Overlanding has gained popularity over the last few years. It seems everyone with a 4 wheel drive adds a few do-thingys to their rig and goes camping for the weekend and calls it overlanding. That is all well and good because in my mind the more people who get out exploring the natural world the better. However, recently I found The Overlanding Podcast by Andy Smith and through listening to the folks he has interviewed, I’ve gained a new appreciation for those “real” overlanders. Our weekend holidays camping or two week treks exploring local national parks does not compare.
In his campfire chats with others that have taken extended trips traveling all around the globe, I feel I have gained a better understanding of those who take to the overland road. From the 50 year old woman who embarked on a 7-year adventure riding her 500cc Enfield Bullet to the guys here in the US who retraced the Oregon Trail for 44 days, a common thread with all those interviewed is the spirit of adventure and the giving up of the “normal” stuff in life.
Each of the Overlanding Podcasts are about an hour in length. Each story of travel is unique in experiences but each story has many common themes. A smile and friendliness is universal and understood in all languages. People of foreign countries are friendlier and nicer than what those reporting the nightly news would lead you to believe. Stuff, is just that stuff, and we can do without most of what we clamer too in our normal 9 to 5 lives. Quality trumps quantity every time. The best experiences come from unexpected turns in the road. And if you really have the desire to go exploring the world for months or years, who will and can find a way to make it happen.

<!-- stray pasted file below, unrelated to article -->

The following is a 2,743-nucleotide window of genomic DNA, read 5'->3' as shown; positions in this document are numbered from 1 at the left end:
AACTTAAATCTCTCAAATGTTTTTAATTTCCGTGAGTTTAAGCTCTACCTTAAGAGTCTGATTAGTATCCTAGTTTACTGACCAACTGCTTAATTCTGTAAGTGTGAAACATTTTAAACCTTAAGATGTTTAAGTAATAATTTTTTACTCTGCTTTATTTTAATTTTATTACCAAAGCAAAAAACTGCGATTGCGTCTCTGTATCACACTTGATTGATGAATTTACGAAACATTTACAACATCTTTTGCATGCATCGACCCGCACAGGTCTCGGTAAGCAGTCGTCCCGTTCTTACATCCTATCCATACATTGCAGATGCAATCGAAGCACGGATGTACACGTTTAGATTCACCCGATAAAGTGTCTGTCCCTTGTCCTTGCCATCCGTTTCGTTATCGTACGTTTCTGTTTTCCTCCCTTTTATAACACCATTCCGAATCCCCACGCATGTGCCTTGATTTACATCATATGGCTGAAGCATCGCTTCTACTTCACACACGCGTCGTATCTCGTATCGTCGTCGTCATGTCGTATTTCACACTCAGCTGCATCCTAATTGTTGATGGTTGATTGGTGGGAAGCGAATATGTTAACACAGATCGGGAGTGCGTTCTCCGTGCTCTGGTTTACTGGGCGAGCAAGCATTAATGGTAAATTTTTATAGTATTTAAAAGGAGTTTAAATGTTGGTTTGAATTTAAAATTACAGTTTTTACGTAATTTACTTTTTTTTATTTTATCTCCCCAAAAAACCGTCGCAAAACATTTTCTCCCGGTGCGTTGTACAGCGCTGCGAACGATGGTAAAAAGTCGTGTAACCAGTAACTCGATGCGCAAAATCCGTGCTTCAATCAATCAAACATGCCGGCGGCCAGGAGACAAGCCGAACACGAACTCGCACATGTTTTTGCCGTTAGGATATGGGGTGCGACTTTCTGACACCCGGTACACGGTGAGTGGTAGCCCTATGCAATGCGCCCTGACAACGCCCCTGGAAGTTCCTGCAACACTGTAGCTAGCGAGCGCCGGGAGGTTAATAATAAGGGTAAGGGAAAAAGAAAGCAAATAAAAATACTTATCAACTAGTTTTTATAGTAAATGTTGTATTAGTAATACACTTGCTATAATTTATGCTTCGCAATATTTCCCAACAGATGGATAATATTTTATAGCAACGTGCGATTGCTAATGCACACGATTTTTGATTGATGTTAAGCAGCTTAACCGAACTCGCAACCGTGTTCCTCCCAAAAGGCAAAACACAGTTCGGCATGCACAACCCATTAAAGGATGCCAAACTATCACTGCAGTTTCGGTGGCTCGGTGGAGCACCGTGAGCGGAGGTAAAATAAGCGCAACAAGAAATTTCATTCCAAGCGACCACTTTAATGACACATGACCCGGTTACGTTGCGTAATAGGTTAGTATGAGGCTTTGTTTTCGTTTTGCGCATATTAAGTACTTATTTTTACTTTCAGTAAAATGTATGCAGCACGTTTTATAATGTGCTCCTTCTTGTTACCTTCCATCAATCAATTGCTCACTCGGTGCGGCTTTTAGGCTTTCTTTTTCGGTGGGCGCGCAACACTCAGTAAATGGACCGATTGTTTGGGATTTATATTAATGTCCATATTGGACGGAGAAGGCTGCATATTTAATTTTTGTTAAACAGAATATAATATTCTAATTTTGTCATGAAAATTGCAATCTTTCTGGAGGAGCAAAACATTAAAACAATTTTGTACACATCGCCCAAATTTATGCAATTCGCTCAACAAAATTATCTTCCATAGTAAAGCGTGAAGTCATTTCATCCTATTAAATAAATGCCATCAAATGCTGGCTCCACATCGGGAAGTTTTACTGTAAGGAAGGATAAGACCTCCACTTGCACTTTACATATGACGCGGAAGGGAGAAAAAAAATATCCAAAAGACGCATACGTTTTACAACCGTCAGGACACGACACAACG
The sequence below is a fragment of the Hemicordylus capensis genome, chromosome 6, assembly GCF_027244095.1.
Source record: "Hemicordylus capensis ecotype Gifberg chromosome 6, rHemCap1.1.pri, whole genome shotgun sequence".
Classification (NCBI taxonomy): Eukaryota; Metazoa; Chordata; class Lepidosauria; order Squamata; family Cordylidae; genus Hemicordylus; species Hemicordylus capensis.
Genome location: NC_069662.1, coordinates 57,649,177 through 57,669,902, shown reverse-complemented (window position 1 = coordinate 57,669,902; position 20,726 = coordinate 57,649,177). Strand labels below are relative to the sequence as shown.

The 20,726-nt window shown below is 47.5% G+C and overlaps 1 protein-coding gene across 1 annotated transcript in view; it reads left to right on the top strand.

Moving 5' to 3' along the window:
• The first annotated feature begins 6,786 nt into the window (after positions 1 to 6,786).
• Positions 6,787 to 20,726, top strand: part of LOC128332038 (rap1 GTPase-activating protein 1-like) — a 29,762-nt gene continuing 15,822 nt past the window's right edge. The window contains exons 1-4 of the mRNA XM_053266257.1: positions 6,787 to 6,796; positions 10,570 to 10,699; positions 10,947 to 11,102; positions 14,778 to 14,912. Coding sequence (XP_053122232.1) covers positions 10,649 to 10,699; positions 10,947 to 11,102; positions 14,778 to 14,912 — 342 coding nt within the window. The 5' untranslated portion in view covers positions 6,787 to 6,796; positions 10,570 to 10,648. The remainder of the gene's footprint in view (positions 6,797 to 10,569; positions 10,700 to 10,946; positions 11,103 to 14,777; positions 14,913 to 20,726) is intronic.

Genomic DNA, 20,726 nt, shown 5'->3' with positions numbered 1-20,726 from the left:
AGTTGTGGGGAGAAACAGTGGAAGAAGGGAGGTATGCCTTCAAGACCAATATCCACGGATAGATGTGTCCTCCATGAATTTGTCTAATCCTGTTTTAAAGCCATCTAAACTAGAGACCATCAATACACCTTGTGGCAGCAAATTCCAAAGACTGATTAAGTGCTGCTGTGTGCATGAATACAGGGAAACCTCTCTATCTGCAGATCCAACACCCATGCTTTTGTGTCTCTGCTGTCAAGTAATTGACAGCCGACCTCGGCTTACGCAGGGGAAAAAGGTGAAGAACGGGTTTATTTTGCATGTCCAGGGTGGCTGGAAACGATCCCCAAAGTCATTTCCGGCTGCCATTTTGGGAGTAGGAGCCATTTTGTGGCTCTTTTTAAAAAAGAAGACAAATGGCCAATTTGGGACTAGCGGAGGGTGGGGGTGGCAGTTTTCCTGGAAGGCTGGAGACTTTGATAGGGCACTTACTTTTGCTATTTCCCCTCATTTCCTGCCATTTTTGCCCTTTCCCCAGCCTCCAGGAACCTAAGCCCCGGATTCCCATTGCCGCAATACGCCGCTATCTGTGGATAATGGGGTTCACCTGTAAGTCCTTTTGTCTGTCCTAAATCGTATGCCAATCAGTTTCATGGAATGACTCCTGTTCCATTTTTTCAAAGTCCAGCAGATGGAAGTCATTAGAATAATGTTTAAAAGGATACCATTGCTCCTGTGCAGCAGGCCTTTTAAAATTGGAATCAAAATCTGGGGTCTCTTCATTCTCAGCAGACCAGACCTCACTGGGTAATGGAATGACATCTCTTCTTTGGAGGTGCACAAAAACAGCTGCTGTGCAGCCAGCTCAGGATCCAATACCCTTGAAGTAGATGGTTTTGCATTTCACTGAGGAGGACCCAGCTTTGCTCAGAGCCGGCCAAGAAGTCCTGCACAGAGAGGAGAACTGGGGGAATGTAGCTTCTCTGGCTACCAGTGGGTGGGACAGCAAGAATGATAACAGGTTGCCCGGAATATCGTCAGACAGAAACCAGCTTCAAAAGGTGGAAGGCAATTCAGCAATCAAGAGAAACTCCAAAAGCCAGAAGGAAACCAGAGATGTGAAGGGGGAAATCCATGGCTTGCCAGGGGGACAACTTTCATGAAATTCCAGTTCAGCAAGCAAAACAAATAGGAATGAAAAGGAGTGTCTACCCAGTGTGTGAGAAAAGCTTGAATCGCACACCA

One of the interesting things I learned from several of the podcasts was the fact that often those who took to the road often did not know about the commercial world of overlanding, the numerous overlanding groups or that overlanding was really a thing. They just wanted to go explore. They did it for themselves and for the experiences.
So, I guess my take away from listening to the many hours of overlanding podcasts is that I can take the trip I’m currently planning, I can give up the fun stuff of today and do with less in my current life in order to save the funds and prepare for my upcoming trip.
If you want to learn more about overlanding across foreign countries, what it really takes, and just as important, what’s not required to embark on such an adventure, and who are these people who take years traveling the world, I advise you to check out The Overlanding Podcast.